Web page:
* And possibly for peoples of other planets, if such peoples exist and are in need of redemption. But that's a story for another day.

Tuesday, 15 May 2018

The High King

I was going to simply write something about the experience of celebrating the Ascension at the place where it happened. But I am grieved by yesterday's massacre of Palestinians at the Gaza border and by the triumphalist theatrics accompanying the new American embassy here in Jerusalem, so I'm bringing that into my musings.

Unlike those parts of the world where the Feast of the Ascension of Jesus is transferred to the Sunday, we celebrated it on the Thursday, its proper day. I went up there by bus, because I was going with someone for whom the climb up the Mount of Olives would be too much. And the fact that Jesus chose to ascend from a high place is not insignificant in itself, because He could just as easily have ascended from down in the valley. Because the disciples were able to travel the first bit of the Ascension with Him, it reminds us that we are also on our way up to heaven - we're just taking a bit longer about it.

The Chapel of the Ascension on the Mount of Olives was taken over by the Muslims centuries ago; but this once a year they allow us to celebrate Masses there. I was there for the main Mass, celebrated by the Franciscans of the Holy Land. I hadn't arranged to concelebrate; but as it turned out there wouldn't have been room for me anyway, because all the concelebrants had to pile into the small chapel, leaving the rest of us out in the courtyard. As it turned out, however, I appreciated being under the open sky while we remembered Jesus going up to heaven. In fact, in Byzantine times the chapel was open to the sky.


Many homilies/sermons on the Feast of the Ascension dwell on the fact that Jesus going into heaven was not a going away from us, but in fact making Himself available to all. As I once heard it put, if Jesus had stayed on earth, we'd only get to speak to Him by phoning His secretary for an appointment!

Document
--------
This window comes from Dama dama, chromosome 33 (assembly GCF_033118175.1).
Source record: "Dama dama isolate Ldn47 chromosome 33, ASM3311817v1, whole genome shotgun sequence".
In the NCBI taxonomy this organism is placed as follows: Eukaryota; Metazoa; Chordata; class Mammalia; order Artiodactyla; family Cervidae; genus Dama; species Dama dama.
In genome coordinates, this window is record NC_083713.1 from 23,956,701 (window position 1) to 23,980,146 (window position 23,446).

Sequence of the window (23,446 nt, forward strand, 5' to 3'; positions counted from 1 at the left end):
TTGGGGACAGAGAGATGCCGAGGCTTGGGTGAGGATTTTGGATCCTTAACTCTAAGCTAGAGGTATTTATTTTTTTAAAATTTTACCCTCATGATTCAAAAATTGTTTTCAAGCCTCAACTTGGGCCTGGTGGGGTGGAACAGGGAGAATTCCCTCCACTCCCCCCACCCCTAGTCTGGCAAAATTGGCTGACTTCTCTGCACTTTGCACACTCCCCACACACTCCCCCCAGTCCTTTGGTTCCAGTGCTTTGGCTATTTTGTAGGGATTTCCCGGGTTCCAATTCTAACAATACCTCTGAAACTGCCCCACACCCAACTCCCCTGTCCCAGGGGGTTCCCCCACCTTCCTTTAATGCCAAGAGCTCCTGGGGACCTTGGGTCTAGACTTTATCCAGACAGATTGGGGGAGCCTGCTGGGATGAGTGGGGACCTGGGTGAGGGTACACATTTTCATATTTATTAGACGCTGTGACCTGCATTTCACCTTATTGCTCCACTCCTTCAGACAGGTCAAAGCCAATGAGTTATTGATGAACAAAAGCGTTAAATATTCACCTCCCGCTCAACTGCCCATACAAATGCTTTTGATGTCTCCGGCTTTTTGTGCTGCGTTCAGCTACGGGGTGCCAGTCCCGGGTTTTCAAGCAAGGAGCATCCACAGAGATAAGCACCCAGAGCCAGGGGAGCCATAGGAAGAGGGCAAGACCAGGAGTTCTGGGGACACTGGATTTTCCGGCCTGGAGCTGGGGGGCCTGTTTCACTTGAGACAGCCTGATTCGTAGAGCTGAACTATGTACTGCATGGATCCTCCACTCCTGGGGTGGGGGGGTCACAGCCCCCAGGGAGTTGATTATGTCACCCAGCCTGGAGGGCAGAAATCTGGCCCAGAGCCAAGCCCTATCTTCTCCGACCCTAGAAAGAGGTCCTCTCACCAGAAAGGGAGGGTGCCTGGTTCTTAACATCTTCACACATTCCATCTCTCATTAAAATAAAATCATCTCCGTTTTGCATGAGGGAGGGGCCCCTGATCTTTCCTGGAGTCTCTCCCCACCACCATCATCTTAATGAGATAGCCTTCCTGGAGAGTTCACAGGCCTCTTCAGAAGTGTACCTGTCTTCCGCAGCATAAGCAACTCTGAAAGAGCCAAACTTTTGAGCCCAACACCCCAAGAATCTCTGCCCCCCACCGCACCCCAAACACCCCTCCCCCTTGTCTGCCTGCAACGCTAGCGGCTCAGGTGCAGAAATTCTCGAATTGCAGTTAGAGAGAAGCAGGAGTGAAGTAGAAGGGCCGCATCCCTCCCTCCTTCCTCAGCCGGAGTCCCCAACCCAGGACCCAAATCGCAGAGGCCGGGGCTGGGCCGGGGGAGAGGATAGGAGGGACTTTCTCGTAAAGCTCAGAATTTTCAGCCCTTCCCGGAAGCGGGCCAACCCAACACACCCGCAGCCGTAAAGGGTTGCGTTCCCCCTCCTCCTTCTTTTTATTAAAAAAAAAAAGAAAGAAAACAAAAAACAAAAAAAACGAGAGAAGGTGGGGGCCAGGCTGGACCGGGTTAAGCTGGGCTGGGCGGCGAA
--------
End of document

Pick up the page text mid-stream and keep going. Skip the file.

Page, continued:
In ancient thinking, the heavens were not a place disconnected from earthly affairs, but rather a place to have influence on earthly affairs. "All authority in heaven and on earth has been given to Me," Jesus said to the apostles (Matt 28:18). Everything and everyone comes under his kingship.

Which brings me to the political and tragic situations here in the Holy Land. As with any other cases of death and suffering caused by human injustice and hatred, it is hard to see where in all this Jesus is exercising His kingship. But as He said to Pilate, "My kingdom is not of this world. If it were, My servants would fight to prevent My arrest"(John 18:36). Which is not say that His kingdom does not include this world, but that it is not the worldly kind. Kingdoms and nations as we know them keep order by force; but Jesus eschews that. Even now, with all His authority in heaven and on earth, He does not forcefully bring an end to war, nor does He correct unjust political situations. Even now, it seems, His approach is the same as it was on the Cross - to let it all happen and thus transform it. In all these things, the Resurrection is our only hope.

God is not uninterested in political situations. It is part of His will for us that we should work together for the common good, and through the prophets He is critical of injustice and of failure to help the poor. St Paul tells us, however, that when God determined the boundaries of the nations, it was "so that men would seek Him and perhaps reach out for Him and find Him"(Acts 17:27).

From the perspective of eternity, nations and political systems barely exist. But human souls are immortal, and they are the primary interest of our High King. He works in the souls of those who make peace and who love their enemies. That is where His kingdom is growing, and we can see glimpses of it in the acts of goodness and kindness amongst the evil and suffering.

To conclude, in the context of yesterday's massacre at the Gaza border, I am reminded of